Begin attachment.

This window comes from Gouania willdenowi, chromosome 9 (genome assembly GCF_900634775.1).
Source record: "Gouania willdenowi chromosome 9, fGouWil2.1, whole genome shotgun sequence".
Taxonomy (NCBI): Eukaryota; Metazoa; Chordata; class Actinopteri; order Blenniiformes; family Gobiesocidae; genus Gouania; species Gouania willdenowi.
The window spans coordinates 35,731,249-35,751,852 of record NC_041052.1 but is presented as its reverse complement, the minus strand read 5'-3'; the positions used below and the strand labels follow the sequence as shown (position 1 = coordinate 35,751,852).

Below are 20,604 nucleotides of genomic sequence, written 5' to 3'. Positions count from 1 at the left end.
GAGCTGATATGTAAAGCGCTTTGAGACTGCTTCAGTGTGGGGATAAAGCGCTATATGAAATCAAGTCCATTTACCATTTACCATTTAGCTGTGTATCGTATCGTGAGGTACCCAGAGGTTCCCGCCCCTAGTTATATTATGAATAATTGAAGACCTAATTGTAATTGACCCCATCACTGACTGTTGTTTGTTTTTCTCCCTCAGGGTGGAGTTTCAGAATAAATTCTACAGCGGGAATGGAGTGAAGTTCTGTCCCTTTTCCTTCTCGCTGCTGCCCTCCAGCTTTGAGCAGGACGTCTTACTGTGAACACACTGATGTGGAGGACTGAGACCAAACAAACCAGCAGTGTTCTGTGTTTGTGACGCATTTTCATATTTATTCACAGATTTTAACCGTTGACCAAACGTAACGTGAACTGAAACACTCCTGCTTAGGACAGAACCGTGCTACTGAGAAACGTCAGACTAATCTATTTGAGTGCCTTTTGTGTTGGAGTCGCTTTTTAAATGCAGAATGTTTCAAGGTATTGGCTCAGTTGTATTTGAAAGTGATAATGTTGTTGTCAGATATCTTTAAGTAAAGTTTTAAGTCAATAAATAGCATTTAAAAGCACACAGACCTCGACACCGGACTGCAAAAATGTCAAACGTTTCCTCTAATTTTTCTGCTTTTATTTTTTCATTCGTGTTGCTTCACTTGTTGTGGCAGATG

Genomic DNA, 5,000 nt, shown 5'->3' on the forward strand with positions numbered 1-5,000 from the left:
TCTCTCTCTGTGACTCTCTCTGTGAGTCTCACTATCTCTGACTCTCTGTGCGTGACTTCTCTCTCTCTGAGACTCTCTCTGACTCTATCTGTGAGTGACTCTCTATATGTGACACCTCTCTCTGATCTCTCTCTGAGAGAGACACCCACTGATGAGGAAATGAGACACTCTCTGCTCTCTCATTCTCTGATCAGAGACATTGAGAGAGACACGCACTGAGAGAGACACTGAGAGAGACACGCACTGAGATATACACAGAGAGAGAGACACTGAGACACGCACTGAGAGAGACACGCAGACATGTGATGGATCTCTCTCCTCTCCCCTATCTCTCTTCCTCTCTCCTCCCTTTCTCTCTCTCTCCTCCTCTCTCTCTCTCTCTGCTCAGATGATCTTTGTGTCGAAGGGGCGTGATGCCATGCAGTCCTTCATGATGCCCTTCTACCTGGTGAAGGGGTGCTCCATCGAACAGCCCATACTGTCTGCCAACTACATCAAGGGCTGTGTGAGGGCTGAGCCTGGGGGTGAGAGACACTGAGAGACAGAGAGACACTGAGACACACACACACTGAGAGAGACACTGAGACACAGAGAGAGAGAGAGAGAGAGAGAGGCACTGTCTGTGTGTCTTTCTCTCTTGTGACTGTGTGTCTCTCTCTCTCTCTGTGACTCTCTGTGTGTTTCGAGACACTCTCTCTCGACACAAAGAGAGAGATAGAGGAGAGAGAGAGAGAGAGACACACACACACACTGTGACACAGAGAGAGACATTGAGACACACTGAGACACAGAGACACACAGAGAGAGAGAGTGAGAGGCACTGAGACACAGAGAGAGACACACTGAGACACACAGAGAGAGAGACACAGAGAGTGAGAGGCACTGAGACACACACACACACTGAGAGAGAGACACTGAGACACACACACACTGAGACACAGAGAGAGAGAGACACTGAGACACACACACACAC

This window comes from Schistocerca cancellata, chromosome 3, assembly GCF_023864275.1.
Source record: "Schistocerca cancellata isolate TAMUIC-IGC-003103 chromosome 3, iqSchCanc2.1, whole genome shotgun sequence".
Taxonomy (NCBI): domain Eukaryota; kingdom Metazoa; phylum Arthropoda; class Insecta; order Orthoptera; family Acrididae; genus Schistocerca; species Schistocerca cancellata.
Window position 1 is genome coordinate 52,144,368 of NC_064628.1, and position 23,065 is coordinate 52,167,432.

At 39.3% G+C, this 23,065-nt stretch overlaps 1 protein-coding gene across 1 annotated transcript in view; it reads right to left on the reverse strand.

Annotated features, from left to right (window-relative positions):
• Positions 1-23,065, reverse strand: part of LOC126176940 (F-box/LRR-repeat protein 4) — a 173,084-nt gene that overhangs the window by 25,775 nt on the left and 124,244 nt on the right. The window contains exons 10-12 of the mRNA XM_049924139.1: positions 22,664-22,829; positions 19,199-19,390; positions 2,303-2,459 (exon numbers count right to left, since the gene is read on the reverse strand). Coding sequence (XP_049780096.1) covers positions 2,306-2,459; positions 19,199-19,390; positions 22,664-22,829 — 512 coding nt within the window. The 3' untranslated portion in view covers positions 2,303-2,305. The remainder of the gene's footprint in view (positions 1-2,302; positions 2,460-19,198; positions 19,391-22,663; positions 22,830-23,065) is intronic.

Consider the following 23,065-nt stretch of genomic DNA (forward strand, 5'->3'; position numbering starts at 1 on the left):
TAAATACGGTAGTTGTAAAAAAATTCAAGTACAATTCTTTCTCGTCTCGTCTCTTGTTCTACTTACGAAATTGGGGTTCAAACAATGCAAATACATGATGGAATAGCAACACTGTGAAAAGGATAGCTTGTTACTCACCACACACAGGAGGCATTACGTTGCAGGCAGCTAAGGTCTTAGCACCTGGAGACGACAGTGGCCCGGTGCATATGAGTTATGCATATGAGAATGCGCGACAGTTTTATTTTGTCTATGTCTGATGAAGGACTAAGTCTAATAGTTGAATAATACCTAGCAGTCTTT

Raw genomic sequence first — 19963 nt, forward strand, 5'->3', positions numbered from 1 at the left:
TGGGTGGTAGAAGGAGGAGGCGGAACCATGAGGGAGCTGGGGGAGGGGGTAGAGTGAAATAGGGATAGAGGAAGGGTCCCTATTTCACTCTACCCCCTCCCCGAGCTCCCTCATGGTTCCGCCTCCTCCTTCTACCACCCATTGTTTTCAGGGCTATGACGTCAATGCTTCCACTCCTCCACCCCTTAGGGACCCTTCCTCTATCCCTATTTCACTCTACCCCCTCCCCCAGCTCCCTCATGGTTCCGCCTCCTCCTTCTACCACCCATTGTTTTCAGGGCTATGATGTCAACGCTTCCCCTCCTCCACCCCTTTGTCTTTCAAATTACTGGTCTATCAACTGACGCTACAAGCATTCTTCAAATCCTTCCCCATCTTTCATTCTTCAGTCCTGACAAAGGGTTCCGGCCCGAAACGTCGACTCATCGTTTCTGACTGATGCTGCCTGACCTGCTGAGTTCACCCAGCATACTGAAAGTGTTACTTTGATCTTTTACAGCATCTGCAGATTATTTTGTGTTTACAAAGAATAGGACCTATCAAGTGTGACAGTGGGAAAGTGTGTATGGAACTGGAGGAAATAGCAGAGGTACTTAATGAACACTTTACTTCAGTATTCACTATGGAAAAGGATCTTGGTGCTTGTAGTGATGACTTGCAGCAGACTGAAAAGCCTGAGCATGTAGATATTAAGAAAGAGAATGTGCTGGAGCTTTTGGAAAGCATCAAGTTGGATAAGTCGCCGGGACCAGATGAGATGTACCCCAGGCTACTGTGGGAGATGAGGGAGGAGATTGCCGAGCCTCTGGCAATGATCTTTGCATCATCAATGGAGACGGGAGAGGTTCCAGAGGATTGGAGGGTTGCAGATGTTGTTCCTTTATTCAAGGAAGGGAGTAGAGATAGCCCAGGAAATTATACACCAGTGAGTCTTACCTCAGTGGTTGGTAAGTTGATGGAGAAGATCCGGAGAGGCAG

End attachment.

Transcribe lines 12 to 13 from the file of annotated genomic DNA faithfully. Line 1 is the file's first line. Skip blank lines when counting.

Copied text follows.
Window position 1 is genome coordinate 52,144,368 of NC_064628.1, and position 23,065 is coordinate 52,167,432.

At 39.3% G+C, this 23,065-nt stretch overlaps 1 protein-coding gene across 1 annotated transcript in view; it reads right to left on the reverse strand.